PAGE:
We need answers for when and why self-help is against the law
It was inevitable, given the appalling mismanagement of so many local municipalities up and down the country, that ratepayers would decide to get together to fix potholes and even fix failing water and sewerage systems.
What flies in the face of common sense, public health, and general safety, is the reaction of municipal officials and their erstwhile elected bosses who have taken to the courts to re-take control of the (now once more functioning) utilities.
It is a general principle of human interaction that if you do not get what you pay for, the law will be on your side. This is not the case when ratepayers find the services they pay for are not delivered – things like fresh, clean water, regular electricity, and an efficient and healthy sewerage disposal system.
In the town of Koster, for example, when ratepayers took over the town's waterworks when they broke down, and then disputed the council’s right of having another go, so to speak, they were taken to court and lost.
What followed this extraordinary yet lawful decision was some eye-opening statements made to the media by the North West MEC for Cooperative Governance, Human Settlements and Traditional Affairs, Mmoloki Cwaile, who said, “We cannot allow a situation where the infrastructure is managed and controlled by private people”.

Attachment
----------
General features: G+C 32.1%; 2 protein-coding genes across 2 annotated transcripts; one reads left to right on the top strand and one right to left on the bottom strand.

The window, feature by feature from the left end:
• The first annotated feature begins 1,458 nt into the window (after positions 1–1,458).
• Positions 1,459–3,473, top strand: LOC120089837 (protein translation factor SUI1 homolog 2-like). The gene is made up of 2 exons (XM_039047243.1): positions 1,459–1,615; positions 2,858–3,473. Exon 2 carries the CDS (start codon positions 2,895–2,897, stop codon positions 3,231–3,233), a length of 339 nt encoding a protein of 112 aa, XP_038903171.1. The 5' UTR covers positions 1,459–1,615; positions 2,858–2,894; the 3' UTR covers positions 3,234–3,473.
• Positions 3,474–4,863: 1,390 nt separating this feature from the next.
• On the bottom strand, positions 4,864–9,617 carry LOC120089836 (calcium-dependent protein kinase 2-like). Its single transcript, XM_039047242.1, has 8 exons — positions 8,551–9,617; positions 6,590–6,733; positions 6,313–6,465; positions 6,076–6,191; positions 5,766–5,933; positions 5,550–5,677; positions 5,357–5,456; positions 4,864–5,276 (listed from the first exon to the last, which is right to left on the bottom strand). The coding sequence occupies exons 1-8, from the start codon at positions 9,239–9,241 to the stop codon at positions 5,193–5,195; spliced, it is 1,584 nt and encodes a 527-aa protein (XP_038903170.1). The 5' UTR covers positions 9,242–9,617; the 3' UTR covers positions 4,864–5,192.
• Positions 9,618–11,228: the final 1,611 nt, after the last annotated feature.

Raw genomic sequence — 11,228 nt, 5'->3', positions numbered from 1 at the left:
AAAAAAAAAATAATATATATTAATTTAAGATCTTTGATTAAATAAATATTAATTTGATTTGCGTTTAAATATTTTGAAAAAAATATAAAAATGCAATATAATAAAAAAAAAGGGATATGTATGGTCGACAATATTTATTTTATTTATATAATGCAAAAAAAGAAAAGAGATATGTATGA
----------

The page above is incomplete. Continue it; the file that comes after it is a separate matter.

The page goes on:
If that was not enough to discourage anyone from daring to get a utility back online when it has collapsed, he went on to say, “We can’t allow the safety of the community of Kgetlengrivier compromised by having the plants controlled by unauthorized people”.
Quite so, but what to do about the safety of a community when those who accept money for rates, electricity, and water, fail to do the job they are paid for?
The Courts have yet to decide on ratepayer rights in such a situation. Instead, what caused the ratepayers of Kgetlengriver to volunteer to help fix the water supply seems to have been ignored and instead of receiving praise, they have been punished.
The dispute in this municipality is rather more complicated and involves non-payment for work done, but from a common-sense point of view, it appears to be a case of forcing those who fixed the broken waterworks to give it back to those who broke it.
We need answers for when and why self-help is against the law.